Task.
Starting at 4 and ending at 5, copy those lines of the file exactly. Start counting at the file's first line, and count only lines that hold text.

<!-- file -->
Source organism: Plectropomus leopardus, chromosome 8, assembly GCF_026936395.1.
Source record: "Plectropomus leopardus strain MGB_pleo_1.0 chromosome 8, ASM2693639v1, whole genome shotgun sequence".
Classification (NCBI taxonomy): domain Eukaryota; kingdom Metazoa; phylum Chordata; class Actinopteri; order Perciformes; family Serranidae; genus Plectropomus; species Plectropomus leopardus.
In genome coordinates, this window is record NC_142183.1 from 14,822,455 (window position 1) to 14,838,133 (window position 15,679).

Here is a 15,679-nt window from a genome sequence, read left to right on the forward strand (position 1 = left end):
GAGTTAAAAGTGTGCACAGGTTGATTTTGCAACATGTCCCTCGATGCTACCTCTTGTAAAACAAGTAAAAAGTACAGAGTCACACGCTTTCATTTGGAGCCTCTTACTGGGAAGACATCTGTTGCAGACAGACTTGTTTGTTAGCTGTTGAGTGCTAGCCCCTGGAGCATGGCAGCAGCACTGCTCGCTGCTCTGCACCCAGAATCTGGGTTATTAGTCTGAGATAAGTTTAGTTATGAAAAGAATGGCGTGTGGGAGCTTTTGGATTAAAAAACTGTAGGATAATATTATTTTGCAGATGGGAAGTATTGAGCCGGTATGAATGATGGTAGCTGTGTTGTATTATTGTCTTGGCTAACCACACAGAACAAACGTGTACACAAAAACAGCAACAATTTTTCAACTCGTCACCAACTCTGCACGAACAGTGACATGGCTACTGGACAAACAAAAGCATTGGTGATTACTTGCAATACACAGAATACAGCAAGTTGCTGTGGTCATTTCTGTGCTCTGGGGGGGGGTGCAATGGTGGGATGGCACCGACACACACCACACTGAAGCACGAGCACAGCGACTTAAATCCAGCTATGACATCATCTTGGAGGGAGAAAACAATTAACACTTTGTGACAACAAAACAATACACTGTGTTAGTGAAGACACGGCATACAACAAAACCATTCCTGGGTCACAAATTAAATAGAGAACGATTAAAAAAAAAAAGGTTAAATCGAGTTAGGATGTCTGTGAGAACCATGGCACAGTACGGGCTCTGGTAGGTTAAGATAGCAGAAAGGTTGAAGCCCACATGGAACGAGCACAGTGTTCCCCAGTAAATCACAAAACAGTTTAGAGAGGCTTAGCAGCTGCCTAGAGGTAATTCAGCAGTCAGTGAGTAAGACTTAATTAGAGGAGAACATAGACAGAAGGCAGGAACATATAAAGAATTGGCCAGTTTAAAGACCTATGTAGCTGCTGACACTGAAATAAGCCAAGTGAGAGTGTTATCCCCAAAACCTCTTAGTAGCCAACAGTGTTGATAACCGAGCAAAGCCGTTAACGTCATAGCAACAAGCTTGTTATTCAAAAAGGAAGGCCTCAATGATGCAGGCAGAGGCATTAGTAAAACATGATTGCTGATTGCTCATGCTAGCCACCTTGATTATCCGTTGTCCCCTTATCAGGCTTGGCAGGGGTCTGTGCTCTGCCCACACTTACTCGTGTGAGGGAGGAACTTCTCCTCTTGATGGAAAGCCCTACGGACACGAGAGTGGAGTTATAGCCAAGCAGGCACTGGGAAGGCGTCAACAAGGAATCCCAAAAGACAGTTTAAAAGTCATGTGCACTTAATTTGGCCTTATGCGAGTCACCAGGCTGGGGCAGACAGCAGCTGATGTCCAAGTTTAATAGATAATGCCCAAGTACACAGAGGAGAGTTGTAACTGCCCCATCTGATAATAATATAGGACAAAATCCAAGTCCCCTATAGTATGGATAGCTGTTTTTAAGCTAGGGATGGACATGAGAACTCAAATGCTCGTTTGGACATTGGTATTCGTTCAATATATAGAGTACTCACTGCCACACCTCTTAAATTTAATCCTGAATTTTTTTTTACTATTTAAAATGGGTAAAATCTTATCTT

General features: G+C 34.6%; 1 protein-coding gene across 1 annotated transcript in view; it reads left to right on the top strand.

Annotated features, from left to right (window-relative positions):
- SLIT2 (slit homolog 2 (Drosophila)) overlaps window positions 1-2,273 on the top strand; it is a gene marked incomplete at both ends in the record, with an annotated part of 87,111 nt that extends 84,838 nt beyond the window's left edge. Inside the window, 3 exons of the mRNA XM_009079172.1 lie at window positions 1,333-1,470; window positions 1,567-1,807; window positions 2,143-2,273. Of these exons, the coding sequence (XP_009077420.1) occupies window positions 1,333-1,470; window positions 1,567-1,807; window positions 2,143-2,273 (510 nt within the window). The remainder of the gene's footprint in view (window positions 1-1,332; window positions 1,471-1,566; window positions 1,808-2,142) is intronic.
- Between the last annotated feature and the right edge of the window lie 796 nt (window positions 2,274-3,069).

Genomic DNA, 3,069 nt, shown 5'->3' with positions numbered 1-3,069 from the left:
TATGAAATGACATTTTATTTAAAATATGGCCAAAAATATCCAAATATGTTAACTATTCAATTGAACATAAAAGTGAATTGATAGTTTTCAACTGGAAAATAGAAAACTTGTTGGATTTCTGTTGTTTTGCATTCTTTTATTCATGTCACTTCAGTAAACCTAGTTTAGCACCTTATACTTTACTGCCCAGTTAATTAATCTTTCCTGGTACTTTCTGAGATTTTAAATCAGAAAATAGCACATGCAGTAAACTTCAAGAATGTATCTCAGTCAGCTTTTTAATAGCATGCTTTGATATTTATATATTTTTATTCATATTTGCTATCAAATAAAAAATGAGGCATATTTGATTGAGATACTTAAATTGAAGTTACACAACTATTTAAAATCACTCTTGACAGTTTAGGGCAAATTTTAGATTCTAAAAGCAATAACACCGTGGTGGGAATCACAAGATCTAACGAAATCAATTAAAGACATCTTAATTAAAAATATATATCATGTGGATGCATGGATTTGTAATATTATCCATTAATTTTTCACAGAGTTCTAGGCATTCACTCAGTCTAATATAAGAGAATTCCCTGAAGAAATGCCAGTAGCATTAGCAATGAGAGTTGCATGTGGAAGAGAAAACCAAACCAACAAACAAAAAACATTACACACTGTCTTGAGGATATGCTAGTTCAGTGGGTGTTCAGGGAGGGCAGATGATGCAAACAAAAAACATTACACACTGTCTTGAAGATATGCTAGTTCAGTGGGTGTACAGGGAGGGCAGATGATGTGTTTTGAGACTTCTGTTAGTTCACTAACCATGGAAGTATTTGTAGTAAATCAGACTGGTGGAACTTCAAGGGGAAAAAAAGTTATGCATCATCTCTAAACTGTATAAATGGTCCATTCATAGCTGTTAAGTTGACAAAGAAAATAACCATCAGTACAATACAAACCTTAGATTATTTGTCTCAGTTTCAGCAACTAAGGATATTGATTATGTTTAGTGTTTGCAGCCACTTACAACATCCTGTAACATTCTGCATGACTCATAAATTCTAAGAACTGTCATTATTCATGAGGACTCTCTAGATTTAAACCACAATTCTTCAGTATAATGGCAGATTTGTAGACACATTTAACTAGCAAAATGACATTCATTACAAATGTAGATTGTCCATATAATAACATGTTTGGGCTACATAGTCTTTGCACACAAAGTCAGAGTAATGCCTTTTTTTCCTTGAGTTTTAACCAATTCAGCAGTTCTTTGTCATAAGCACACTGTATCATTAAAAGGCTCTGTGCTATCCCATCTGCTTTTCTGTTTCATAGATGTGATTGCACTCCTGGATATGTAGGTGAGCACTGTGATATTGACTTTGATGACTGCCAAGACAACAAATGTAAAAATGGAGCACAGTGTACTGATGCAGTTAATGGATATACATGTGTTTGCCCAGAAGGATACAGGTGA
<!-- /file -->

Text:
In genome coordinates, this window is record NC_142183.1 from 14,822,455 (window position 1) to 14,838,133 (window position 15,679).

Here is a 15,679-nt window from a genome sequence, read left to right on the forward strand (position 1 = left end):